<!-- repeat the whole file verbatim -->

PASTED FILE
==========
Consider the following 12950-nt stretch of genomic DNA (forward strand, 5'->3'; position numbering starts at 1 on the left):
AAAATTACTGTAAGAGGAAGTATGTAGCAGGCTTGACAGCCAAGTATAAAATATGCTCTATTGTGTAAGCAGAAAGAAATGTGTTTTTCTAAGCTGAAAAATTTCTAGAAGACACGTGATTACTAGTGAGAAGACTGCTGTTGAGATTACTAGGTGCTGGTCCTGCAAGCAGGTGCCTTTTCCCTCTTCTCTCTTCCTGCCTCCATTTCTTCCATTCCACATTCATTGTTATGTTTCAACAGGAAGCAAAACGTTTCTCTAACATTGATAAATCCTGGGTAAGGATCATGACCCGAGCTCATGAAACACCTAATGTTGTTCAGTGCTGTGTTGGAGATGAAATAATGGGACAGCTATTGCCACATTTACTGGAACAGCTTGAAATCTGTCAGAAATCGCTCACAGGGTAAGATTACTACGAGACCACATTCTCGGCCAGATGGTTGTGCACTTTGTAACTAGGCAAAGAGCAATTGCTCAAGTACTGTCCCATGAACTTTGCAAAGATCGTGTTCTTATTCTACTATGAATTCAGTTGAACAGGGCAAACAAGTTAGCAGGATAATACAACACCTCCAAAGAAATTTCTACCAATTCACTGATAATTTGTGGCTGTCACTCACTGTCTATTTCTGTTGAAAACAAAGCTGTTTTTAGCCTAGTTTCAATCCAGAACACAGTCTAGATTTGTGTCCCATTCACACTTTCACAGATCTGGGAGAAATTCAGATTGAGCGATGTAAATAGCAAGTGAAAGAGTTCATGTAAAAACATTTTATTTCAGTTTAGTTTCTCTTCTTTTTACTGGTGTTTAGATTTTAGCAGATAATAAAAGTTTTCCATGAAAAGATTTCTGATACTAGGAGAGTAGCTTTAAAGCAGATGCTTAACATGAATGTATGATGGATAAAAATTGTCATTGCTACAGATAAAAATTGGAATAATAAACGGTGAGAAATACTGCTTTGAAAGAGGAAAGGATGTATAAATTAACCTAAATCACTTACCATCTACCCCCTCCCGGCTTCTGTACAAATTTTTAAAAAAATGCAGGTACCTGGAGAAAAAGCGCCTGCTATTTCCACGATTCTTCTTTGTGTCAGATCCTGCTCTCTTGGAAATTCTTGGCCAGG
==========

Consider the following 12950-nt stretch of genomic DNA (forward strand, 5'->3'; position numbering starts at 1 on the left):
AAAATTACTGTAAGAGGAAGTATGTAGCAGGCTTGACAGCCAAGTATAAAATATGCTCTATTGTGTAAGCAGAAAGAAATGTGTTTTTCTAAGCTGAAAAATTTCTAGAAGACACGTGATTACTAGTGAGAAGACTGCTGTTGAGATTACTAGGTGCTGGTCCTGCAAGCAGGTGCCTTTTCCCTCTTCTCTCTTCCTGCCTCCATTTCTTCCATTCCACATTCATTGTTATGTTTCAACAGGAAGCAAAACGTTTCTCTAACATTGATAAATCCTGGGTAAGGATCATGACCCGAGCTCATGAAACACCTAATGTTGTTCAGTGCTGTGTTGGAGATGAAATAATGGGACAGCTATTGCCACATTTACTGGAACAGCTTGAAATCTGTCAGAAATCGCTCACAGGGTAAGATTACTACGAGACCACATTCTCGGCCAGATGGTTGTGCACTTTGTAACTAGGCAAAGAGCAATTGCTCAAGTACTGTCCCATGAACTTTGCAAAGATCGTGTTCTTATTCTACTATGAATTCAGTTGAACAGGGCAAACAAGTTAGCAGGATAATACAACACCTCCAAAGAAATTTCTACCAATTCACTGATAATTTGTGGCTGTCACTCACTGTCTATTTCTGTTGAAAACAAAGCTGTTTTTAGCCTAGTTTCAATCCAGAACACAGTCTAGATTTGTGTCCCATTCACACTTTCACAGATCTGGGAGAAATTCAGATTGAGCGATGTAAATAGCAAGTGAAAGAGTTCATGTAAAAACATTTTATTTCAGTTTAGTTTCTCTTCTTTTTACTGGTGTTTAGATTTTAGCAGATAATAAAAGTTTTCCATGAAAAGATTTCTGATACTAGGAGAGTAGCTTTAAAGCAGATGCTTAACATGAATGTATGATGGATAAAAATTGTCATTGCTACAGATAAAAATTGGAATAATAAACGGTGAGAAATACTGCTTTGAAAGAGGAAAGGATGTATAAATTAACCTAAATCACTTACCATCTACCCCCTCCCGGCTTCTGTACAAATTTTTAAAAAAATGCAGGTACCTGGAGAAAAAGCGCCTGCTATTTCCACGATTCTTCTTTGTGTCAGATCCTGCTCTCTTGGAAATTCTTGGCCAGG